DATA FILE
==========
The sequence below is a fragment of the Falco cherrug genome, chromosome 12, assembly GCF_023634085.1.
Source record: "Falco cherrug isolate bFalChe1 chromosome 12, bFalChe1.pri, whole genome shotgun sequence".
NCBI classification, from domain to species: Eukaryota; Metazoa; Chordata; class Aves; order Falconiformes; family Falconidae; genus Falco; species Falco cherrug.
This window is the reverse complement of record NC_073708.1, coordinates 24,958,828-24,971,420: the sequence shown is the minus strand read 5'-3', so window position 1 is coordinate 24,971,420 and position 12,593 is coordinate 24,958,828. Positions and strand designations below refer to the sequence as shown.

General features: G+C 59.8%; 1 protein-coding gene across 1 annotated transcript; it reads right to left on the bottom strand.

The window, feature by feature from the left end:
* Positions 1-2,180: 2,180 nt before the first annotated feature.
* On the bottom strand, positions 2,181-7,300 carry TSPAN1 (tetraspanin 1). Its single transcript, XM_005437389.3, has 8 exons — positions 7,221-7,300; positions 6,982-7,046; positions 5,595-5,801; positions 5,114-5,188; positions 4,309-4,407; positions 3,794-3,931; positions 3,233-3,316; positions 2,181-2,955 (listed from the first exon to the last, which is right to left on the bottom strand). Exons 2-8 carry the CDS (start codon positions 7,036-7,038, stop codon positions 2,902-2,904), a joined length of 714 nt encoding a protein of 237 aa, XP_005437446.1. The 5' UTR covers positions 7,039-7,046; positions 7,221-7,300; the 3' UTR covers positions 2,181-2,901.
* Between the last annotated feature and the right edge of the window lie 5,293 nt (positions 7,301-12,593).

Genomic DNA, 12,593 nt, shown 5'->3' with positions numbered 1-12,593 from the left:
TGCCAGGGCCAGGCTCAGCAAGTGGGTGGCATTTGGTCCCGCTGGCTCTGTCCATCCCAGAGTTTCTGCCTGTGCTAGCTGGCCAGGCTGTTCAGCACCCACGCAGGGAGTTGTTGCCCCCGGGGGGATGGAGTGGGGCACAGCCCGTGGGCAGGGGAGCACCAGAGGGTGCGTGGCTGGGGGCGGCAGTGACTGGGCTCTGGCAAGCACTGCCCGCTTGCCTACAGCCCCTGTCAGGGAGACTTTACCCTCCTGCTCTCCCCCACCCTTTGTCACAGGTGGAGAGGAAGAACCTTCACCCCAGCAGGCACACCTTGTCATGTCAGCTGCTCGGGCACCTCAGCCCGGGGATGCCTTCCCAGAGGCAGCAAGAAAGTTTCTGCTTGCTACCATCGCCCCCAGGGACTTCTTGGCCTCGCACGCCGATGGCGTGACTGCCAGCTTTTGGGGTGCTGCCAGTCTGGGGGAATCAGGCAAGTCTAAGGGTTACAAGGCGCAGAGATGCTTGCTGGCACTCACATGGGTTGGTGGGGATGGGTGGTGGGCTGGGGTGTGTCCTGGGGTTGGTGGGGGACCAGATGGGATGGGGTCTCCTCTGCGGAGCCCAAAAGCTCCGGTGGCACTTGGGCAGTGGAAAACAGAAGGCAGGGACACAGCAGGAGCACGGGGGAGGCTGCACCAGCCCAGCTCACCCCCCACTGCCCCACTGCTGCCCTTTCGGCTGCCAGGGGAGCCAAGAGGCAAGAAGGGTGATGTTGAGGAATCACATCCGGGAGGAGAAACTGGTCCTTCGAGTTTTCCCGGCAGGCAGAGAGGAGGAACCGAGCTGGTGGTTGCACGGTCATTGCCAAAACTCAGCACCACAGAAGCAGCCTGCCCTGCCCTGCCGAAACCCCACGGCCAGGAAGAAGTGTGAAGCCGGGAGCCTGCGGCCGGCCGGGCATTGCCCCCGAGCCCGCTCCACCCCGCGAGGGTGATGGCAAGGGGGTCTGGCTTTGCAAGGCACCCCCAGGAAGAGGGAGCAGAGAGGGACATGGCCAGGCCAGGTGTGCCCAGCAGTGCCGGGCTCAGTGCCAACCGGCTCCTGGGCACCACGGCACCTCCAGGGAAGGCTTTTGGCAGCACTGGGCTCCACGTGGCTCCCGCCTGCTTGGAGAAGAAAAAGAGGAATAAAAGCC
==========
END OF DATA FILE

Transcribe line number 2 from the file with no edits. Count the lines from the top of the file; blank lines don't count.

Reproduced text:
Source record: "Falco cherrug isolate bFalChe1 chromosome 12, bFalChe1.pri, whole genome shotgun sequence".